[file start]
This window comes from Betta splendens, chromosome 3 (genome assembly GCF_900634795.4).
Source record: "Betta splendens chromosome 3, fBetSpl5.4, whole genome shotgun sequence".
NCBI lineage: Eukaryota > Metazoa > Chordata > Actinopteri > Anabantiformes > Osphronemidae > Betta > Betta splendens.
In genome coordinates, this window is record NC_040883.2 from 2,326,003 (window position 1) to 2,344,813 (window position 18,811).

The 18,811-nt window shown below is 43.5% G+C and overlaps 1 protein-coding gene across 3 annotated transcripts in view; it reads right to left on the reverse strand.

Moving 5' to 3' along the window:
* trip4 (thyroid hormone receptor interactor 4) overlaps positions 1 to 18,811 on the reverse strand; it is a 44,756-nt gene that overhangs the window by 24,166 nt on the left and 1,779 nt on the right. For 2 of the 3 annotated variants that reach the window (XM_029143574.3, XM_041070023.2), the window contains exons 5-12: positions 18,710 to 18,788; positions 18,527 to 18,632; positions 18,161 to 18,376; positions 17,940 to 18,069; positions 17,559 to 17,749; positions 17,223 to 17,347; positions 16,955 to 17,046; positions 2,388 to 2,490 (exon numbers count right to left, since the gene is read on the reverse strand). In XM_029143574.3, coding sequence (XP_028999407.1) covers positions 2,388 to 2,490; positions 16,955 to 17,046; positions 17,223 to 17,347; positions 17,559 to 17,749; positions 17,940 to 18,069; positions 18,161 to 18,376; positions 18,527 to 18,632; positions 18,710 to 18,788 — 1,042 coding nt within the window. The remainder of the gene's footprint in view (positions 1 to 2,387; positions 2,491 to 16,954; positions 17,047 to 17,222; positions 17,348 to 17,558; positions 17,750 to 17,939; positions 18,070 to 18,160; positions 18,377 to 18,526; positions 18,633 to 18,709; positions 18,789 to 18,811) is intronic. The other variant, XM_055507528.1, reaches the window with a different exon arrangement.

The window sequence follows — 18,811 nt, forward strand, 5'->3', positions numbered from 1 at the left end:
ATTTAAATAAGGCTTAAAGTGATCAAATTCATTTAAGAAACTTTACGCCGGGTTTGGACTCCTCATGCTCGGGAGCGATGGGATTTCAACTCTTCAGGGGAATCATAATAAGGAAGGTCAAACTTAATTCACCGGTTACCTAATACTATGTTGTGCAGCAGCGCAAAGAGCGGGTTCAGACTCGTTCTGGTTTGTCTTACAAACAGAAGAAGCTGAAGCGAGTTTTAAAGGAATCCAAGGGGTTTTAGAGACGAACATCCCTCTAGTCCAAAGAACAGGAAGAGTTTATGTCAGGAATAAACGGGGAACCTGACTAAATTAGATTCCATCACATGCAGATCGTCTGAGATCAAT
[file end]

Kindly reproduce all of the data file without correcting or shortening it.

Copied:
This window comes from Betta splendens, chromosome 3 (genome assembly GCF_900634795.4).
Source record: "Betta splendens chromosome 3, fBetSpl5.4, whole genome shotgun sequence".
NCBI lineage: Eukaryota > Metazoa > Chordata > Actinopteri > Anabantiformes > Osphronemidae > Betta > Betta splendens.
In genome coordinates, this window is record NC_040883.2 from 2,326,003 (window position 1) to 2,344,813 (window position 18,811).

The 18,811-nt window shown below is 43.5% G+C and overlaps 1 protein-coding gene across 3 annotated transcripts in view; it reads right to left on the reverse strand.

Moving 5' to 3' along the window:
* trip4 (thyroid hormone receptor interactor 4) overlaps positions 1 to 18,811 on the reverse strand; it is a 44,756-nt gene that overhangs the window by 24,166 nt on the left and 1,779 nt on the right. For 2 of the 3 annotated variants that reach the window (XM_029143574.3, XM_041070023.2), the window contains exons 5-12: positions 18,710 to 18,788; positions 18,527 to 18,632; positions 18,161 to 18,376; positions 17,940 to 18,069; positions 17,559 to 17,749; positions 17,223 to 17,347; positions 16,955 to 17,046; positions 2,388 to 2,490 (exon numbers count right to left, since the gene is read on the reverse strand). In XM_029143574.3, coding sequence (XP_028999407.1) covers positions 2,388 to 2,490; positions 16,955 to 17,046; positions 17,223 to 17,347; positions 17,559 to 17,749; positions 17,940 to 18,069; positions 18,161 to 18,376; positions 18,527 to 18,632; positions 18,710 to 18,788 — 1,042 coding nt within the window. The remainder of the gene's footprint in view (positions 1 to 2,387; positions 2,491 to 16,954; positions 17,047 to 17,222; positions 17,348 to 17,558; positions 17,750 to 17,939; positions 18,070 to 18,160; positions 18,377 to 18,526; positions 18,633 to 18,709; positions 18,789 to 18,811) is intronic. The other variant, XM_055507528.1, reaches the window with a different exon arrangement.

The window sequence follows — 18,811 nt, forward strand, 5'->3', positions numbered from 1 at the left end:
ATTTAAATAAGGCTTAAAGTGATCAAATTCATTTAAGAAACTTTACGCCGGGTTTGGACTCCTCATGCTCGGGAGCGATGGGATTTCAACTCTTCAGGGGAATCATAATAAGGAAGGTCAAACTTAATTCACCGGTTACCTAATACTATGTTGTGCAGCAGCGCAAAGAGCGGGTTCAGACTCGTTCTGGTTTGTCTTACAAACAGAAGAAGCTGAAGCGAGTTTTAAAGGAATCCAAGGGGTTTTAGAGACGAACATCCCTCTAGTCCAAAGAACAGGAAGAGTTTATGTCAGGAATAAACGGGGAACCTGACTAAATTAGATTCCATCACATGCAGATCGTCTGAGATCAAT